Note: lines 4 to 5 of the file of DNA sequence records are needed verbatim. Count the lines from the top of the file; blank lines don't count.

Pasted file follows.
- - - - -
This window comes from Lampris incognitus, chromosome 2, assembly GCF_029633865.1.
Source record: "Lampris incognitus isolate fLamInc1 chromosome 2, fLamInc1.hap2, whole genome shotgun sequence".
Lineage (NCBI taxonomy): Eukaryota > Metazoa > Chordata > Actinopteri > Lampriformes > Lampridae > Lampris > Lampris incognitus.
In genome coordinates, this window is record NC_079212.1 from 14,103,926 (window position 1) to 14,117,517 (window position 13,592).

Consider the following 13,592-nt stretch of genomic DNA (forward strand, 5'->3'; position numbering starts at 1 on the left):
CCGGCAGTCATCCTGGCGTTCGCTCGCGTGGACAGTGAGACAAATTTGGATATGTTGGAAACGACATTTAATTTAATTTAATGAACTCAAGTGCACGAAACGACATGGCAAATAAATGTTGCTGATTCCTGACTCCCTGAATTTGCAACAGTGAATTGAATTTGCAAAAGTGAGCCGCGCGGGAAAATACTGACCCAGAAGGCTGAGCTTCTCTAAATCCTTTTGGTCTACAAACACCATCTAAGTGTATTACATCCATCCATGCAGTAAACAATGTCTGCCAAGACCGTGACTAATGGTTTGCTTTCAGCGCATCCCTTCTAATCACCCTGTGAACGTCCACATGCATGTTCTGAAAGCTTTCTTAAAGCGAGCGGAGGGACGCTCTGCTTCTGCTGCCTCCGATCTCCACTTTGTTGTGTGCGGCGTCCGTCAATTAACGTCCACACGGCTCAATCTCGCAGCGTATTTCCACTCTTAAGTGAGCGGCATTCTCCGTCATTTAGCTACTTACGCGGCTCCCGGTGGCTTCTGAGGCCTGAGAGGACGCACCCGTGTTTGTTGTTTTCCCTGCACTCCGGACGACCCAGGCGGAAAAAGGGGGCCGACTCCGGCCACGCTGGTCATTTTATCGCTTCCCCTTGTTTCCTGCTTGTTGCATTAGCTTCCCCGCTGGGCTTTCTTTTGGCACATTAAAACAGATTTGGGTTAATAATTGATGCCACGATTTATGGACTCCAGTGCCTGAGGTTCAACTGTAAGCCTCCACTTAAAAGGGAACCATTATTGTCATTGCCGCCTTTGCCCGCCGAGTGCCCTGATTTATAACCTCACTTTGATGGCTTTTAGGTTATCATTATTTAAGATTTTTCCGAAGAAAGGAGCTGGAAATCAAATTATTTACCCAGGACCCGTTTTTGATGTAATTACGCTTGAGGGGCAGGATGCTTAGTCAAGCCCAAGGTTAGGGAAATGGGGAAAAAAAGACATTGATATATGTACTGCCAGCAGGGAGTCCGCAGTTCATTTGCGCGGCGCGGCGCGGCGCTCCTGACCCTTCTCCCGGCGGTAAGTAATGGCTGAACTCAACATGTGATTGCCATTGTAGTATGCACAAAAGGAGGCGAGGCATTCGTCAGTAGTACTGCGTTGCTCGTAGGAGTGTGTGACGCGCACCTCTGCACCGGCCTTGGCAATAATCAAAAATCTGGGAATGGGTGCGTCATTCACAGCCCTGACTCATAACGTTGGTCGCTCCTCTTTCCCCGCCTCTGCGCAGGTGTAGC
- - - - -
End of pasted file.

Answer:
In genome coordinates, this window is record NC_079212.1 from 14,103,926 (window position 1) to 14,117,517 (window position 13,592).

Consider the following 13,592-nt stretch of genomic DNA (forward strand, 5'->3'; position numbering starts at 1 on the left):